What if we stopped burning wood waste?  What if instead of squandering that capital into thin air, we sent it to a new community-owned facility to chip and compost right here on Salt Spring -- the loamy dividends shared with island growers and gardeners?

What if governments enabled rather than stifled the innovation we so desperately need right now?  What if they said “No, not that…but how about this instead?”

What if our emergency neighbourhood PODs all came alive to build community gardens as a hedge against fragile supply chains threading the planet.  What if that resulted not only in heaps of delicious fresh food, but in new local supply chains – between the hands and hearts of neighbours?

What if we worked to restore our forests by culling deer to heal the understory, conserve water, and promote fire resilience?  What if we also helped rebuild the clam gardens all over our island, with the Tsawout, Cowichan, and Penalakut communities?

What if we stopped building big houses with empty rooms and made it easier to build small ones instead?

What if instead of watering rhododendrons and flushing toilets with precious water from our lakes and streams, we used water captured from our winter skies.

What if our children spent more time with our elders?

What if we cut each other’s hair?

We have a chance at a new economy on this island and everywhere.  Normal wasn’t working.  What if we made a new relocalized, caring, green economy central to how we live beyond the COVID crisis?  Sure, let’s clean up those orphan wells in Alberta, as the Federal government has pledged. But instead of making more mess, let’s build something better there, and here.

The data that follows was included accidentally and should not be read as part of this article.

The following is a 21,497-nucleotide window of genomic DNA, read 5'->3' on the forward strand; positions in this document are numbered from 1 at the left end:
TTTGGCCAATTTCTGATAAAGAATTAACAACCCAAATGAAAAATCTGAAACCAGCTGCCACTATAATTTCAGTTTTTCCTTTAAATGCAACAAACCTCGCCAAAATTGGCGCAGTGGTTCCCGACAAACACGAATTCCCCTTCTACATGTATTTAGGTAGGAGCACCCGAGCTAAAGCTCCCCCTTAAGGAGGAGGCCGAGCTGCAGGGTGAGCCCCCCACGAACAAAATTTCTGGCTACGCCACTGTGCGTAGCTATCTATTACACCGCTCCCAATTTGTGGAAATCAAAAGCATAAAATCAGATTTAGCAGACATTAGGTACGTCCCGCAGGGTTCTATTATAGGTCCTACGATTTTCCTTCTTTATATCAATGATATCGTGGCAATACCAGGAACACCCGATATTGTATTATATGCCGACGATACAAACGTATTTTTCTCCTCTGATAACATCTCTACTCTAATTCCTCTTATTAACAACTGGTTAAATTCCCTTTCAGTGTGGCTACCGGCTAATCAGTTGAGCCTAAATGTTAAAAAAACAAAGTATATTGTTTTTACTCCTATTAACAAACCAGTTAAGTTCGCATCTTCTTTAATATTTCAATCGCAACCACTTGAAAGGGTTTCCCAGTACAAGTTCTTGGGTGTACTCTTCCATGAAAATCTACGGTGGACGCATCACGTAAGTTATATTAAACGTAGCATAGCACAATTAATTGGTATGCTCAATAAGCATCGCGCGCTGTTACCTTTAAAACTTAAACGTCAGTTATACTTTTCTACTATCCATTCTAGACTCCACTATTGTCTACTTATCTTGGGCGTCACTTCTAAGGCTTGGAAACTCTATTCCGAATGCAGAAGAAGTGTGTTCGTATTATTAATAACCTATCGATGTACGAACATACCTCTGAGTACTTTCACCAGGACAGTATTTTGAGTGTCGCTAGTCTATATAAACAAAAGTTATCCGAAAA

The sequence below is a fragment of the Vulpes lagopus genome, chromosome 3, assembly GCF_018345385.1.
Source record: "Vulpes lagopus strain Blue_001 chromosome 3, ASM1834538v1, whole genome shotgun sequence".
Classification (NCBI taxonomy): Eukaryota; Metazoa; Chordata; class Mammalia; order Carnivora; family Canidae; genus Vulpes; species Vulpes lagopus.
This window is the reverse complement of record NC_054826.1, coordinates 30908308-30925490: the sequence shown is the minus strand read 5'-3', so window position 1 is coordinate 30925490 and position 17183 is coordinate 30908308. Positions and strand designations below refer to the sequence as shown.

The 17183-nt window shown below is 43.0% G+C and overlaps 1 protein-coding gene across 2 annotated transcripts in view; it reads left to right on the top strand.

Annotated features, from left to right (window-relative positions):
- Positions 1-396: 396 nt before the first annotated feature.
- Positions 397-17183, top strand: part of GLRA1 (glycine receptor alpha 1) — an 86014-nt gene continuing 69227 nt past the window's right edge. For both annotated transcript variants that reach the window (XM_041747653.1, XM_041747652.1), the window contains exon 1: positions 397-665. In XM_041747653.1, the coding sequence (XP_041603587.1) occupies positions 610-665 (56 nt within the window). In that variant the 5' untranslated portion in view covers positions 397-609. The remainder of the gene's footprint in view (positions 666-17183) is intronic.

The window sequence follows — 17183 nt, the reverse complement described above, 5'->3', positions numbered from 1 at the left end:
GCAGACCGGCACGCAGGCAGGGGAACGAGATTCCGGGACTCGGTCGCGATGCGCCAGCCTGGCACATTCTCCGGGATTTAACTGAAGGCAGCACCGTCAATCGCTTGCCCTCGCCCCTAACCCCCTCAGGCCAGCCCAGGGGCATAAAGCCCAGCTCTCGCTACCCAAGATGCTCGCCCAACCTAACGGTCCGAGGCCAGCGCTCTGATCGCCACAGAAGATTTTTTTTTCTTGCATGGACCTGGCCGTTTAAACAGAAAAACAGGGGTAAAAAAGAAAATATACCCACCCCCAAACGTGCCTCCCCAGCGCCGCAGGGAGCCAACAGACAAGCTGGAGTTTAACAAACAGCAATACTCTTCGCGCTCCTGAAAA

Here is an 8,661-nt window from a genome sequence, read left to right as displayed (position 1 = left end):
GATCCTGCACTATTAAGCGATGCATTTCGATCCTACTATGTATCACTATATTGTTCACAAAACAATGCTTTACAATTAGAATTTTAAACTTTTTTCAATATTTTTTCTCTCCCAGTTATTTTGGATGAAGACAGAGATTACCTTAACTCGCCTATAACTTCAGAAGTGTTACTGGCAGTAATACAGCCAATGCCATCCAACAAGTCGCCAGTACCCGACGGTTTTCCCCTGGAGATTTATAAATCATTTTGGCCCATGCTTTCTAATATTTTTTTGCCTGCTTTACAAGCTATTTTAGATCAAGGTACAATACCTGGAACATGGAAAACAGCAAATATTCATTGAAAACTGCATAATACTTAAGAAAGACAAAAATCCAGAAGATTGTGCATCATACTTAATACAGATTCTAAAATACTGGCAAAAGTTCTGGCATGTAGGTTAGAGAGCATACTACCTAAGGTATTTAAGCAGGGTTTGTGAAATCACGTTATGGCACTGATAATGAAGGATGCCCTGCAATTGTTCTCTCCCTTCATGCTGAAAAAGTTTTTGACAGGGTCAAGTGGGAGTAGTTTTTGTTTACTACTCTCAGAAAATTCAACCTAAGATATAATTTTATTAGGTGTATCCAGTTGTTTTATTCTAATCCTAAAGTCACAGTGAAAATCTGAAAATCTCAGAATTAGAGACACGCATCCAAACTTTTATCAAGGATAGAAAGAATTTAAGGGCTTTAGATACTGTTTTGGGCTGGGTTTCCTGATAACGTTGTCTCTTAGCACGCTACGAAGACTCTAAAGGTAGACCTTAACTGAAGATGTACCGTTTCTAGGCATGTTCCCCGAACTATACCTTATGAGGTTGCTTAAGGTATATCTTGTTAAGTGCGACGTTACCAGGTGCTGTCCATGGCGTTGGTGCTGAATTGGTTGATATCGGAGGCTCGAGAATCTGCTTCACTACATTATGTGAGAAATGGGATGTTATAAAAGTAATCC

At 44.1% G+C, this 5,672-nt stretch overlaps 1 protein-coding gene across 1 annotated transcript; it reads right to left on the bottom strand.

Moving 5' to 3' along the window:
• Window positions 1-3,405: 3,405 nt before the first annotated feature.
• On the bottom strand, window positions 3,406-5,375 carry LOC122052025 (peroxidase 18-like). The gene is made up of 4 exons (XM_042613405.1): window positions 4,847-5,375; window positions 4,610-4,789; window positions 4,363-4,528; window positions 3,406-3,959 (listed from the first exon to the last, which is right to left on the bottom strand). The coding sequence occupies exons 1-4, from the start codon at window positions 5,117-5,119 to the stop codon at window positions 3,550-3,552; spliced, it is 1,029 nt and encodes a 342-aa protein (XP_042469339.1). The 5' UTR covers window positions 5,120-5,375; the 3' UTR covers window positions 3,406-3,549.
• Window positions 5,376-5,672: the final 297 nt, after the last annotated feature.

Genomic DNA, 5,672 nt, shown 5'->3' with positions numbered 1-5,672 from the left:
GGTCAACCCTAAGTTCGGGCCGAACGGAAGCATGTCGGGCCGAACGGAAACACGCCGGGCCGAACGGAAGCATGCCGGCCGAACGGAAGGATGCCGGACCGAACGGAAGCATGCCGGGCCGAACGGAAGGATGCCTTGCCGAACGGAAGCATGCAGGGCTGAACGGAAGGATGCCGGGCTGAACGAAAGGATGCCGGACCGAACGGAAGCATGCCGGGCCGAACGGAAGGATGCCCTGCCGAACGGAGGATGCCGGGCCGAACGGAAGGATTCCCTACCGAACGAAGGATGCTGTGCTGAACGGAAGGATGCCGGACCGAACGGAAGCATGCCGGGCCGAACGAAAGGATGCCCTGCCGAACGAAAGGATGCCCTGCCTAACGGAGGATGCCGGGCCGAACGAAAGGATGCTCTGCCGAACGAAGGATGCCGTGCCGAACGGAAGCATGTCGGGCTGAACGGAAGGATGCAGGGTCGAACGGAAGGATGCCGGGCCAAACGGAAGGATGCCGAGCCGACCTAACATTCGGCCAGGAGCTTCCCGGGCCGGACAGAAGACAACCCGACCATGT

Crisis. Opportunity.  Two faces on the same coin.

Let’s take some time to rescue the good things out of the wreckage.  But above all else, let’s not lose the opportunity to Reimagine.

It’s time.

Submitted by Salt Spring Solutions

Elizabeth FitzZaland, Bryan Young, Jason Mogus, Darlene Gage, Rhonan Heitzmann

May 20, 2020 10:01 AM

Community Comments

  • Avatar Erinanne Harper says:

    So inspirational and exactly the conversation that is needed now! Start by attending the Community Alliance's "How do we come back better?" conversation next Monday May 25th. And before someone else bites- I'll say we already do cut our own hair and some make a living at it!

  • Avatar Arrow says:

    Excellent! Focus on our own back yards! It is not selfish or greedy to do so. It is sustainable, when we see the entire island as "our backyard". Would want throngs of tourists in your backyard? And, we got no business trying to help people in other countries be "sustainable" when we ourselves are not. SSI not only "could be" a model for all of Turtle Island, it is poised in the way of destiny to do so. Good catch on the haircutting piece Erinanne!